After the advent of modern warfare, a wall is only a symbolic gesture which limits only the poor in reality. Even in its heyday, if you had the money, you could transcend the wall: It was a political statement to maintain the Good vs. Evil ideology which the world still seems to rely on for sense of purpose on a grand scale.

There is an old English Short story in which the world becomes run by computers, from legislative to judicial. It determined everything with absoluteness by finite principle and application of all technology as well as information which it gained with its own appendages. The people were happy and well tended. A problem developed in that religion was no longer needed and the people left their perspective belief patterns. A meeting of all Religious leaders came to pass and secretely met in a cave. They were surprised when in hopped a Toad, who personified became Satin-the devil. They gasped and asked why he came: He also had few souls to collect and made a startling comment: Without me, you have no place in this world do you?... it ends with the computer, who had all relevant information about humankind, enteringãHaving found religion of no relevance in its formattingãit asked for all information about each ideology. After processing this information, all went back to the way it was as the realization was: the reason for mankind's existence was dependent on choice, which it had eliminatedã.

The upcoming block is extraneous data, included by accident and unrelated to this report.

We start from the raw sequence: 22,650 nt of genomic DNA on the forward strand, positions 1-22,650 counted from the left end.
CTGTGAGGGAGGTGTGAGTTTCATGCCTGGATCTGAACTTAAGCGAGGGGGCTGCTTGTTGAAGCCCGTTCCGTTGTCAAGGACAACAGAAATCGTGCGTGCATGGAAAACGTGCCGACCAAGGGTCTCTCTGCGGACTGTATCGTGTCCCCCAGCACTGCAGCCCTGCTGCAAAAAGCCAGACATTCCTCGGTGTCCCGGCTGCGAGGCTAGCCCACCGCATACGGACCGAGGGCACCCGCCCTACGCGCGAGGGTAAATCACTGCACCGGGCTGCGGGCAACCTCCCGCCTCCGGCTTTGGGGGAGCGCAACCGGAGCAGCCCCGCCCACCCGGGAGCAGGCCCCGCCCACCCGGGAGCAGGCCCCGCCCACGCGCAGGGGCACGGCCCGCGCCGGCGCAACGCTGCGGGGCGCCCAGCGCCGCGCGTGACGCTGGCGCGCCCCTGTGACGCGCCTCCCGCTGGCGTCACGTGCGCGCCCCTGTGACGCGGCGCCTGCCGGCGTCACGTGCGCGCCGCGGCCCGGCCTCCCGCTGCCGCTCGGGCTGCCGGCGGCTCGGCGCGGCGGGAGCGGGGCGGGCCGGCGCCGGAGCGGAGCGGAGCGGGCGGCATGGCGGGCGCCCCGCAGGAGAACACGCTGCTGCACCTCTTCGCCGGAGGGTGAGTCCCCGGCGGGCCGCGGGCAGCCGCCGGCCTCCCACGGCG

We will always have evil I'm afraid, how we deal with its consequences and on what scale is another story and choice.

Zharkov
|
United States
November 15, 2009

Zharkov in U.S.A. writes:

There is nothing to be learned except that walls work and if they didn't, our homes wouldn't have them.

Each nation is a house for its people, and the job of our government is to protect our people from attack and invasion.

We get along with each other because we have walls to separate us when we want to be with our own families, our own people, our own culture. Walls allow us to be ourselves and keep our lives and possessions safe.

This is why Israel has walled off Palestine, why China walled itself, and why most Americans want a wall across the Southern border.